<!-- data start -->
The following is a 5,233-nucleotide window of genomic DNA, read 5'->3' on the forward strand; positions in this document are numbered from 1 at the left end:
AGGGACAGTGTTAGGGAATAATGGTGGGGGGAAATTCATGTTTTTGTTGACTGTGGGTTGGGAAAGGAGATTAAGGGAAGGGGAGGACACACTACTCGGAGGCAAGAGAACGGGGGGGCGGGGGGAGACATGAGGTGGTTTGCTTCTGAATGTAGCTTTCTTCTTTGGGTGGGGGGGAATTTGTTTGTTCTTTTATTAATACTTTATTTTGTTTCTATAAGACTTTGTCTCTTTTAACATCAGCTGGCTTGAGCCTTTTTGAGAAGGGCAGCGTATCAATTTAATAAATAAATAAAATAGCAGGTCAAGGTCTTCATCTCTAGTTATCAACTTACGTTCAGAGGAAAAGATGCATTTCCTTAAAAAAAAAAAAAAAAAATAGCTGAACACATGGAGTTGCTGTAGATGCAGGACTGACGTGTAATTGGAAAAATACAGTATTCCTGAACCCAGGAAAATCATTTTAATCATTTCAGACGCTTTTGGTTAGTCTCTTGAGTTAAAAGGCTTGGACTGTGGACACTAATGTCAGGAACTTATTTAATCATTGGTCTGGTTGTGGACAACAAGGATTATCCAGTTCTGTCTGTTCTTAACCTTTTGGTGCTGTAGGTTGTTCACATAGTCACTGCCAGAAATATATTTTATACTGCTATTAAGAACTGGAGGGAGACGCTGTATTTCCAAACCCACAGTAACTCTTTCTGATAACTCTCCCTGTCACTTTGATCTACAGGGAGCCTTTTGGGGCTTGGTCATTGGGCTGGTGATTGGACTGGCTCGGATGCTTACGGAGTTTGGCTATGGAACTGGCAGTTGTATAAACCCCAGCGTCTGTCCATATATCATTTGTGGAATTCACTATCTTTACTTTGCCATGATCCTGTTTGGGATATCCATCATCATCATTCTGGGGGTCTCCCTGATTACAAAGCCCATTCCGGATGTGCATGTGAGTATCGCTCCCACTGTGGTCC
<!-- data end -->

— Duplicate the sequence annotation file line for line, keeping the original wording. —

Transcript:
The following is a 5,233-nucleotide window of genomic DNA, read 5'->3' on the forward strand; positions in this document are numbered from 1 at the left end:
AGGGACAGTGTTAGGGAATAATGGTGGGGGGAAATTCATGTTTTTGTTGACTGTGGGTTGGGAAAGGAGATTAAGGGAAGGGGAGGACACACTACTCGGAGGCAAGAGAACGGGGGGGCGGGGGGAGACATGAGGTGGTTTGCTTCTGAATGTAGCTTTCTTCTTTGGGTGGGGGGGAATTTGTTTGTTCTTTTATTAATACTTTATTTTGTTTCTATAAGACTTTGTCTCTTTTAACATCAGCTGGCTTGAGCCTTTTTGAGAAGGGCAGCGTATCAATTTAATAAATAAATAAAATAGCAGGTCAAGGTCTTCATCTCTAGTTATCAACTTACGTTCAGAGGAAAAGATGCATTTCCTTAAAAAAAAAAAAAAAAAATAGCTGAACACATGGAGTTGCTGTAGATGCAGGACTGACGTGTAATTGGAAAAATACAGTATTCCTGAACCCAGGAAAATCATTTTAATCATTTCAGACGCTTTTGGTTAGTCTCTTGAGTTAAAAGGCTTGGACTGTGGACACTAATGTCAGGAACTTATTTAATCATTGGTCTGGTTGTGGACAACAAGGATTATCCAGTTCTGTCTGTTCTTAACCTTTTGGTGCTGTAGGTTGTTCACATAGTCACTGCCAGAAATATATTTTATACTGCTATTAAGAACTGGAGGGAGACGCTGTATTTCCAAACCCACAGTAACTCTTTCTGATAACTCTCCCTGTCACTTTGATCTACAGGGAGCCTTTTGGGGCTTGGTCATTGGGCTGGTGATTGGACTGGCTCGGATGCTTACGGAGTTTGGCTATGGAACTGGCAGTTGTATAAACCCCAGCGTCTGTCCATATATCATTTGTGGAATTCACTATCTTTACTTTGCCATGATCCTGTTTGGGATATCCATCATCATCATTCTGGGGGTCTCCCTGATTACAAAGCCCATTCCGGATGTGCATGTGAGTATCGCTCCCACTGTGGTCC